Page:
Agile organizational characteristics are crucial, but they alone won’t determine all of your design decisions. You’ll still need to tackle typical questions like:
- How should you structure your organization for value delivery and divide up the work?
- What roles are needed, and how should you distribute authority and responsibility among units and roles?
- Which processes are necessary within each unit, and how should you coordinate between them?
- What human resources policies can you use to encourage multi-skilled people to work in teams?
- Which specific outcomes and output measures are relevant for the organization?
So how do you make these decisions? Well, the strategic focus of your organization can point you in the right direction.
When it comes to strategic focus, there are three main types, each of which requires different capabilities and results in a unique Agile organizational design:
A product-centric organization focuses on innovation, new product development, and speedy time-to-market. Value is identified as cutting-edge products, unique features, and applications that competitors can’t match. The organization is structured around its products, with employees specializing in research and development and striving to be the best. In a commercial context, success could be measured in product releases or profit from new products. Agility lies in discovering and addressing changing customer needs faster and more effectively than competitors can.
In terms of adaptability, product-centric organizations must be able to pivot quickly to respond to changes in customer demand and emerging technologies. This means that they need to prioritize experimentation, embrace risk-taking, and be willing to fail fast and pivot even faster.
An operations-centric organization, on the other hand, prioritizes low cost, automation, reliability, and adapting to changing production volumes. Value is derived from price, efficiency, consistent quality, the cost to serve, or cost per transaction. The organization structures itself around key processes works to standards and aims for high resource utilization and operational excellence. Examples of operations-centric organizations include certain operations in banks and insurance companies. These organizations need to be adaptable to react to variations in volume and changes in customer demand while maintaining operational excellence. Agility is key to managing sudden surges or dips in transaction volume or responding to changes in customer preferences.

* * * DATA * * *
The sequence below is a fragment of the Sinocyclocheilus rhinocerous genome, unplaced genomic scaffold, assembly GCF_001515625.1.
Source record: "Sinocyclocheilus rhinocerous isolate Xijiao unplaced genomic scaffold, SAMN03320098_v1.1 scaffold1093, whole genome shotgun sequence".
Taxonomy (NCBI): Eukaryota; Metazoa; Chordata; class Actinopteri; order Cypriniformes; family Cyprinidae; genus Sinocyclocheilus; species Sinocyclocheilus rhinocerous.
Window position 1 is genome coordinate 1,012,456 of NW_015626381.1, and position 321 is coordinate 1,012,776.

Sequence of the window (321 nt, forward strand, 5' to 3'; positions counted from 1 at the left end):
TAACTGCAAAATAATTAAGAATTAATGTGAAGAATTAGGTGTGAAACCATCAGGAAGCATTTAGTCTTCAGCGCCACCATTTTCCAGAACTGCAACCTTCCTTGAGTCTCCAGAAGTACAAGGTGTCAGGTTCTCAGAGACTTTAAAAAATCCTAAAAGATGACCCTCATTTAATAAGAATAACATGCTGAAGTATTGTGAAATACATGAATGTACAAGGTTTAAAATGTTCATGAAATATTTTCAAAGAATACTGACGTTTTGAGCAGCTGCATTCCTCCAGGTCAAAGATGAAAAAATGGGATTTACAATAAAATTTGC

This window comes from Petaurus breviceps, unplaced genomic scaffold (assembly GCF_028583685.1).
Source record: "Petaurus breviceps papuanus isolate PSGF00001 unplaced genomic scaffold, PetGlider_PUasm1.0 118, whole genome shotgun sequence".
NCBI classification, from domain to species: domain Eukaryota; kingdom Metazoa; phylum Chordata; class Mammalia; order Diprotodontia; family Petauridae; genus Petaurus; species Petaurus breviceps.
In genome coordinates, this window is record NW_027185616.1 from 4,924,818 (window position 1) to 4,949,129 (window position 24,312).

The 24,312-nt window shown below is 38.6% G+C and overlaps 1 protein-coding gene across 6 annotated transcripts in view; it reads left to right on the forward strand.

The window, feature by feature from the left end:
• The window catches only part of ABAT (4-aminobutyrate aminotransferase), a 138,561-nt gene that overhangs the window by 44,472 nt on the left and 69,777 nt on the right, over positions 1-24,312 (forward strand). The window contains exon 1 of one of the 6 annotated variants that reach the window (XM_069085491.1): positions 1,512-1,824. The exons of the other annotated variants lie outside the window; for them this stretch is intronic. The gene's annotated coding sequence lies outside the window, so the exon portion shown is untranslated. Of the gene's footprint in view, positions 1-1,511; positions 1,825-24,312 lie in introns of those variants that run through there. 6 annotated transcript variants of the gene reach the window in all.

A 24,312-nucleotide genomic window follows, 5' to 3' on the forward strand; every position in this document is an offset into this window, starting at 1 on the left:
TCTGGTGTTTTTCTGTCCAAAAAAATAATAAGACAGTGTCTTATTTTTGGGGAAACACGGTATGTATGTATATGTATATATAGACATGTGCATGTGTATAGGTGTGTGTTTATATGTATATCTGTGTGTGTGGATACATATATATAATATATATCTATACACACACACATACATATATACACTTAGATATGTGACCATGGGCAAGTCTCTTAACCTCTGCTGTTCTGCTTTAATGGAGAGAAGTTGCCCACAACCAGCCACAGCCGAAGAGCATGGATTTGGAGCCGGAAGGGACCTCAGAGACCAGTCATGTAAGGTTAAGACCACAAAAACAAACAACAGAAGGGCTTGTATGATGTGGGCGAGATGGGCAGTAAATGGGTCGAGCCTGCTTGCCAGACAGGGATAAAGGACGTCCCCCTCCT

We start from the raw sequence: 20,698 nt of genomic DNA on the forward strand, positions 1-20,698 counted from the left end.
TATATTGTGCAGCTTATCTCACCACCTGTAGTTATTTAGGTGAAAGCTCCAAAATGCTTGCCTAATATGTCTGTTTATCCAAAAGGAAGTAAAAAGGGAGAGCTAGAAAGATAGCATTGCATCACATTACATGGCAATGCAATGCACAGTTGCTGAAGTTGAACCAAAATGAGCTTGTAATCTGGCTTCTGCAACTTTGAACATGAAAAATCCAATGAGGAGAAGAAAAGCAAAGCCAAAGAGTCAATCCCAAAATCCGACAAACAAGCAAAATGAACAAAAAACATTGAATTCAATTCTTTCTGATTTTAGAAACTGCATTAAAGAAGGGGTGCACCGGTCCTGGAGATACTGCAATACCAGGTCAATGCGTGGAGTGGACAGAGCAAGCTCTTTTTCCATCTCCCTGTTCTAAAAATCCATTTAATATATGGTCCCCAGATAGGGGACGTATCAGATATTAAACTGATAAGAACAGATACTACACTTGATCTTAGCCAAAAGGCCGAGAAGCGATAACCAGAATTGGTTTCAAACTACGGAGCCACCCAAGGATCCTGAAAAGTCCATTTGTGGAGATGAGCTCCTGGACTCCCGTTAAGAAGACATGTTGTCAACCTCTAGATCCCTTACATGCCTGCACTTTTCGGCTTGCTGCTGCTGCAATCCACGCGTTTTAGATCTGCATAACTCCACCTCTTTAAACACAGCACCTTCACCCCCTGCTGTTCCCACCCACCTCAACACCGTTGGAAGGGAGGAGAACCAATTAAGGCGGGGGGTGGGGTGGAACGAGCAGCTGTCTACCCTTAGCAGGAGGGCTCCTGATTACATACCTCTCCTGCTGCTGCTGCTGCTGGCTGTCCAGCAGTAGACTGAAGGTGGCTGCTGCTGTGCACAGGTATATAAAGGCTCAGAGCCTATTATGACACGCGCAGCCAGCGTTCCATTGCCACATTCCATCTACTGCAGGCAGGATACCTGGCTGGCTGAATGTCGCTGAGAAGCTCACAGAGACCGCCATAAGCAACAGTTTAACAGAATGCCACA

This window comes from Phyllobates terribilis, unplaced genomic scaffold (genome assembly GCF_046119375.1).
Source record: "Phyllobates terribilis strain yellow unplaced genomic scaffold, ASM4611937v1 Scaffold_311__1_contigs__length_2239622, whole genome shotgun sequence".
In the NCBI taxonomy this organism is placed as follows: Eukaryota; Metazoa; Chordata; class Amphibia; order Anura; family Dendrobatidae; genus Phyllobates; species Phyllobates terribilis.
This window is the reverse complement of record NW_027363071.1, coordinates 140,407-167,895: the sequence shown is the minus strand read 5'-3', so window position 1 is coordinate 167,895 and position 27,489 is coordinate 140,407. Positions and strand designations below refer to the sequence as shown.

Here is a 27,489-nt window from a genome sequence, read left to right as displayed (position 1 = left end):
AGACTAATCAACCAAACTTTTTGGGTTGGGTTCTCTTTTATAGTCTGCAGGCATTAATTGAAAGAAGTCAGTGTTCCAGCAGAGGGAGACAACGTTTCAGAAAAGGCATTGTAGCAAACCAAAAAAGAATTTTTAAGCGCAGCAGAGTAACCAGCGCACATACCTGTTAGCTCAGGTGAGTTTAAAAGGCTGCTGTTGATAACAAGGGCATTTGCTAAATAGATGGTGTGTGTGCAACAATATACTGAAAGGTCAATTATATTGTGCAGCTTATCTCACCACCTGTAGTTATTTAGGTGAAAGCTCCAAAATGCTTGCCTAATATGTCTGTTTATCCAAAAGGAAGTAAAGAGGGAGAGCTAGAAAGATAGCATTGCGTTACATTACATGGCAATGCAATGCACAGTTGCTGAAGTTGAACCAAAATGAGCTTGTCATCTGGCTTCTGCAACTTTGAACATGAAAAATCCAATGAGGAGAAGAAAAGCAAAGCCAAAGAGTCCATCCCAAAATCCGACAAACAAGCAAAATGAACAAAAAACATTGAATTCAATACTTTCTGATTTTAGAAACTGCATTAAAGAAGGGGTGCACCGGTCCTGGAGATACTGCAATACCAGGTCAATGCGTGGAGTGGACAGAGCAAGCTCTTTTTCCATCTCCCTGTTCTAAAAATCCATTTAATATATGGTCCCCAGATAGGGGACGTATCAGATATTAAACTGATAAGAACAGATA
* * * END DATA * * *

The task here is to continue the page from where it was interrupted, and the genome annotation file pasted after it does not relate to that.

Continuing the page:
Customer-centric organizations focus on delivering high customer satisfaction and forging long-term customer relationships. They identify value based on customer retention and long-term satisfaction, with a focus on truly understanding customers and crafting personalized solutions for them. These organizations are likely structured around customers and have a customer- or market-segment-specific units. Employees have the skills to build long-term relationships with customers and show passion for assisting with customer implementations and providing aftercare. A consultancy with units for a specific large customer is an example of a customer-centric organization. These organizations need to be adaptable to adjust to specific customer needs and preferences, as well as changes in the market environment. Agility is key to keeping up with shifting customer demands and market trends and maintaining a deep understanding of customer needs.
To determine which specific capabilities you require, it’s important to understand your strategic focus. That’s where my workshop comes in! You can get the workshop here.
Each strategic focus calls for specific capabilities, resulting in unique Agile organizational designs. However, most organizations require a mix of foci to succeed, with different units having varying focuses and Agile setups. Understanding your organization’s strategic focus is crucial in determining the required organizational capabilities for Agile success, and being adaptable to changes is key to maintaining a competitive edge.
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